Radiant Ignition of New Zealand Upholstered Furniture Composites
This experimental research evaluates the radiant ignitability of New Zealand upholstered furniture composites using the ISO Ignitability Test (ISO5657). It is a part of a larger research project on the combustion of domestic upholstered furniture at the University of Canterbury. The project aims to predict the ignition time of New Zealand upholstered furniture composites. Fourteen fabrics, one of which was fire retardant cotton, were chosen for testing according to their compositions and content. They represented the most common used fabrics in the manufacture of upholstered furniture in New Zealand. One foam was chosen as it is the most commonly used foam for domestic and commercial furniture. In total, the study tested fourteen types of fabric-foam combination composites, of which there were 750 specimens in this project. The time-to-ignition data are presented in a statistical way with mean, maximum, minimum, standard deviation and included the ratio of standard deviation to mean. The Flux Time Product concept and linearized thermal ignition model were applied to predict the time-to-ignition, the critical heat flux for ignition and the ignition temperature for the fabric foam composites. Predicting the ignition of upholstery composites by applying the thermally thin theory obtains a reasonably good comparison to the measured ignition data. Therefore, it is applicable to apply the thermally thin theory in engineering calculations and design. The prediction by the thermally thick theory is not as accurate as that by the thermally thin theory. In this research, it was found that Flux Time Product index is smaller than 1.0 for melting fabrics and greater than 1.0 for charring fabrics, when the best-fit linear correlation is achieved. There needs to be further research to justify these values for the FTP index for the fabric-foam composites. The ignition data obtained by the ISO Ignitability Apparatus in this study was compared with that obtained from previous research in the Cone Calorimeter. The comparison shows that the two test methods have a good agreement.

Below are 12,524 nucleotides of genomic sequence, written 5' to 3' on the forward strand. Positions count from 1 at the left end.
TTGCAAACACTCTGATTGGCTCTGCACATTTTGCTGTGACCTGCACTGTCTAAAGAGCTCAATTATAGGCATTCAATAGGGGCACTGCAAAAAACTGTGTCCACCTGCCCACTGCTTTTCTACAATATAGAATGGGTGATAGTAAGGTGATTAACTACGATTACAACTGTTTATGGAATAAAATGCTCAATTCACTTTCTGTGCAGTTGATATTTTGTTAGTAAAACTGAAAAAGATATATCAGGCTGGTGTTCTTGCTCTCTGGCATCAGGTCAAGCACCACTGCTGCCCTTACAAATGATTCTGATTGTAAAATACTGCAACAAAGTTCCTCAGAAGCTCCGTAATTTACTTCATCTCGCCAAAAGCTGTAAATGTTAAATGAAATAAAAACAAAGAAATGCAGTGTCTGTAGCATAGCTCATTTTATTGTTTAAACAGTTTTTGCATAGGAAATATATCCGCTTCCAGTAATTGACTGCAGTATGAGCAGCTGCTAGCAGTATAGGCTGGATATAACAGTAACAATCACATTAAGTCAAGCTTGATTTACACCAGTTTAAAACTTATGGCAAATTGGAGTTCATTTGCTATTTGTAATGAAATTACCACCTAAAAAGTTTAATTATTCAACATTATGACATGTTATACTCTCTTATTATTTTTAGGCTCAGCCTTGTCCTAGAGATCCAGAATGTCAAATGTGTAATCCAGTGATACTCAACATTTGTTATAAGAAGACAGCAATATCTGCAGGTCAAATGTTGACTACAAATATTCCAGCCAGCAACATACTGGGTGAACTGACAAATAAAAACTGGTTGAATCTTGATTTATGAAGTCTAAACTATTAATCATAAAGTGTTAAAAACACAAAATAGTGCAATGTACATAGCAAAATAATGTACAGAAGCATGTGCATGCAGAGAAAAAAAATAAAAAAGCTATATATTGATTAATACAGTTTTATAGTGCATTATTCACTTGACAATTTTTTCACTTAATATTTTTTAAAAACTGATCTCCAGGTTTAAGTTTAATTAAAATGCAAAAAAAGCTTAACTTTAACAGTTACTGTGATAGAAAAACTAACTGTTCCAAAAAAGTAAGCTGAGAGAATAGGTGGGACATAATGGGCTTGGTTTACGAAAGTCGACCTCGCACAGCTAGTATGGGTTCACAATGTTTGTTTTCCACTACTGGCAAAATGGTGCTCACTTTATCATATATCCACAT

SubjectsField of Research::09 - Engineering::0905 - Civil Engineering::090599 - Civil Engineering not elsewhere classified
- Engineering: Reports